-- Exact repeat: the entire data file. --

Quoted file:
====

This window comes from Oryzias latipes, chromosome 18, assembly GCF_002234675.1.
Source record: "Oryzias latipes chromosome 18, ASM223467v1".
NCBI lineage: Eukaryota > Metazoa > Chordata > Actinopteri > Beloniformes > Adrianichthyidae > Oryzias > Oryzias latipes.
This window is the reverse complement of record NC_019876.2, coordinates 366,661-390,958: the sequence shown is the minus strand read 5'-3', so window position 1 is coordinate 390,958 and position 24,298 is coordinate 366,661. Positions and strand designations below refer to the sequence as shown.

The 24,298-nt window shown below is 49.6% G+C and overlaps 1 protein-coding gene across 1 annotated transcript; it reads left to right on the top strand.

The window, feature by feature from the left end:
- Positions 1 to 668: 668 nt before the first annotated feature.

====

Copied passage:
This window comes from Oryzias latipes, chromosome 18, assembly GCF_002234675.1.
Source record: "Oryzias latipes chromosome 18, ASM223467v1".
NCBI lineage: Eukaryota > Metazoa > Chordata > Actinopteri > Beloniformes > Adrianichthyidae > Oryzias > Oryzias latipes.
This window is the reverse complement of record NC_019876.2, coordinates 366,661-390,958: the sequence shown is the minus strand read 5'-3', so window position 1 is coordinate 390,958 and position 24,298 is coordinate 366,661. Positions and strand designations below refer to the sequence as shown.

The 24,298-nt window shown below is 49.6% G+C and overlaps 1 protein-coding gene across 1 annotated transcript; it reads left to right on the top strand.

The window, feature by feature from the left end:
- Positions 1 to 668: 668 nt before the first annotated feature.